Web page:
Well, first of all, I did say it should be given respect. Butcha know, this is one of those things where the amount of respect demanded depends on your leanings. A few years back, the D.C. voters rejected a referendum to institute a bottle/can refund-return program. Should the D.C. Council thereafter not consider implementing such a program, which (I presume) has beneficial environmental effects? Or in a more infamous case, the California voters approved Proposition (I forget the number), that prohibited illegal aliens from getting governmental services. Should the California legislature have left that one alone (and should the ACLU have refrained from challenging it in court)?
Absolutely, the Legislature is playing with fire if they overturn the NYC term limit law. (Caveat - most members aren’t from NYC, so the fire wouldn’t burn them directly). And yes, they should tread carefully. But they shouldn’t refuse to consider changing the law simply because it was enacted by referendum.
P.S. As you may tell, I’m torn on the issue. So don’t take my posts as being in favor of repealing the term limit - just that the idea shouldn’t be rejected out of hand. Wishy-washy, I know, but that’s where I am right now.
Guiliani is a big proponent of term limits. However, this heinous action, on the day of the primary vote, is highly unexpected. Guiliani is many things, but he does act on behalf of the city as a whole. As it is, it is probably too late for him to be a candidate, write-in or not. It is probably better that he doesn’t run, and look like he is abusing the high approval he has now, in favor of the city for the short term, and of his political outlook in the long term.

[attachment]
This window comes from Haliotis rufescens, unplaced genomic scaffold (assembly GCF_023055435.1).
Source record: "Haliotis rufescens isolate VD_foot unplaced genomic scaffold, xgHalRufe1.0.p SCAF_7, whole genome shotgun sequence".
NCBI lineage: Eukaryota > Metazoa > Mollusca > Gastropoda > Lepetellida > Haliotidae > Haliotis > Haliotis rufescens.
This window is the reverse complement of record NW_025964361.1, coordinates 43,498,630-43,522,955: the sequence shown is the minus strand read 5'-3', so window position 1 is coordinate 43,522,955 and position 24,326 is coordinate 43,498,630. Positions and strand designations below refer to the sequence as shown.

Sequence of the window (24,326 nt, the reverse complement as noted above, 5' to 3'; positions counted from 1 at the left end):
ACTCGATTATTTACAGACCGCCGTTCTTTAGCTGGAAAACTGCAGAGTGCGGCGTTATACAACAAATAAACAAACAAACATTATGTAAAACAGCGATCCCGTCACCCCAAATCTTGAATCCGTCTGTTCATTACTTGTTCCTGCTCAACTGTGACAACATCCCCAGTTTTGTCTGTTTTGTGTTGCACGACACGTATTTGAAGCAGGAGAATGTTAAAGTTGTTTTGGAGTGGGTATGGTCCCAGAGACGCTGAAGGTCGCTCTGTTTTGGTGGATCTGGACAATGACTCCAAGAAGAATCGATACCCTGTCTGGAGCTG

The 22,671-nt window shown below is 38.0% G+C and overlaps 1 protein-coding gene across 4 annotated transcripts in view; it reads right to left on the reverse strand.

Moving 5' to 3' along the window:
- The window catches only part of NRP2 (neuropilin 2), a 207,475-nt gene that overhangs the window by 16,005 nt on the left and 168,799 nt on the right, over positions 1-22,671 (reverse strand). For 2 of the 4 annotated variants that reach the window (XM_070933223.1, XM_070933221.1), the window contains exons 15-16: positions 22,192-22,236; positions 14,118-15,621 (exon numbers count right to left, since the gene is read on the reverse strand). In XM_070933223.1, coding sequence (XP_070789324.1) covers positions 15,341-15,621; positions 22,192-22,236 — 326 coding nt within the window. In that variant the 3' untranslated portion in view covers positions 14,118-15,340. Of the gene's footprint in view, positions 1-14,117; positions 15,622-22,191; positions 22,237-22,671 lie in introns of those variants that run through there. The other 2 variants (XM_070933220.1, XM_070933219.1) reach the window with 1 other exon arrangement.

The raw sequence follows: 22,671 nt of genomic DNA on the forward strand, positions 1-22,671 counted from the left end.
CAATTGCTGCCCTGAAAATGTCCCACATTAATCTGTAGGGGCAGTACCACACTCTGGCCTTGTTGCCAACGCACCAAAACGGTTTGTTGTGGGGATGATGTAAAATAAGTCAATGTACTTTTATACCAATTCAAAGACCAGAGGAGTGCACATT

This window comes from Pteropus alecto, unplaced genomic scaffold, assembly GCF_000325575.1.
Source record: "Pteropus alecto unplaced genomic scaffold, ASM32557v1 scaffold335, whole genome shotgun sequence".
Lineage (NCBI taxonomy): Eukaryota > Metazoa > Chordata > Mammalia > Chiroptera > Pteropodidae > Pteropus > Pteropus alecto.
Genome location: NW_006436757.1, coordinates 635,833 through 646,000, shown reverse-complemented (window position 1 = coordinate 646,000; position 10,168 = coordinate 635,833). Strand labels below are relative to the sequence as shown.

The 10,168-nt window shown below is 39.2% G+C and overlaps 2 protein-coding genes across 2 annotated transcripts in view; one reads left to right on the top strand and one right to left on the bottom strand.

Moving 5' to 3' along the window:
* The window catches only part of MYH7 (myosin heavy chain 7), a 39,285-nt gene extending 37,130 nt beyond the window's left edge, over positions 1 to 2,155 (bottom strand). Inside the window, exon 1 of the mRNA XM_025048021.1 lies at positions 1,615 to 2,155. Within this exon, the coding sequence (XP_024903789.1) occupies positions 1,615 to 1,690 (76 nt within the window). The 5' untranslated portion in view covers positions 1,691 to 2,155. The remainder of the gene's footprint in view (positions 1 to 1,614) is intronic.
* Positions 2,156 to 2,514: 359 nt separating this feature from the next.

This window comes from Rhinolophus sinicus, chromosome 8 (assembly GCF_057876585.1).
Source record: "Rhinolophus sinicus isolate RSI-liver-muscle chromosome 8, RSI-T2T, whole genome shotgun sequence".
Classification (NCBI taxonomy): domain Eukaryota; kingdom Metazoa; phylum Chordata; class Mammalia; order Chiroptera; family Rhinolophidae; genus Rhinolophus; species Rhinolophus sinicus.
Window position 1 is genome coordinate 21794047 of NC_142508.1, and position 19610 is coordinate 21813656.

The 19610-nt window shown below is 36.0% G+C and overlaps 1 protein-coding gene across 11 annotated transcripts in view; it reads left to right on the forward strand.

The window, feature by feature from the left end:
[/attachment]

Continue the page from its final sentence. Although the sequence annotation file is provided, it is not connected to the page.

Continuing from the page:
The tasks of cleaning up, rebuilding, and bringing businessess back to the World Trade Center are highly focused and demanding tasks. Guiliani as a hands-on mayor will be way too focused on this project at the expense of the rest of his duties. I say separate this project temporarily from the rest of the mayoral duties, and have him head the rebuilding project, while stepping down as mayor.
I’m not happy about Guiliani trying for a third term (I’m not a New Yorker, so what the hell does my opinion matter?), its a bad idea to ditch term limit laws simply because a short term crisis has come up and the current leader has done a fantastic job up to this point. They should give Guiliani an office as “Head of Relief Clean Up and Rebuilding” or some such once his term is up.
Personally, I’d like to see Guilani run for President. I can’t say how he’d do, but when he was up there at the podium giving those press conferences in the wee hours of the morning after the disaster, I kept saying to myself, “Damn, he looks a lot like FDR.” So at least he can look Presidential.
I hadn’t realized you were speaking in the purely political sense. My impression, given that you’re a lawyer, was that laws created by the unwashed masses should get less legal respect than those created by the elite priesthood, and it was that attitude I was questioning.
My answer to your examples, btw, is yes, the hired legislative branches should not ignore their bosses’ instructions. The reasons you cite for possibly doing so are political ones, to be decided in the political arena, and there is no more representative political arena than the entire voting-eligible populace.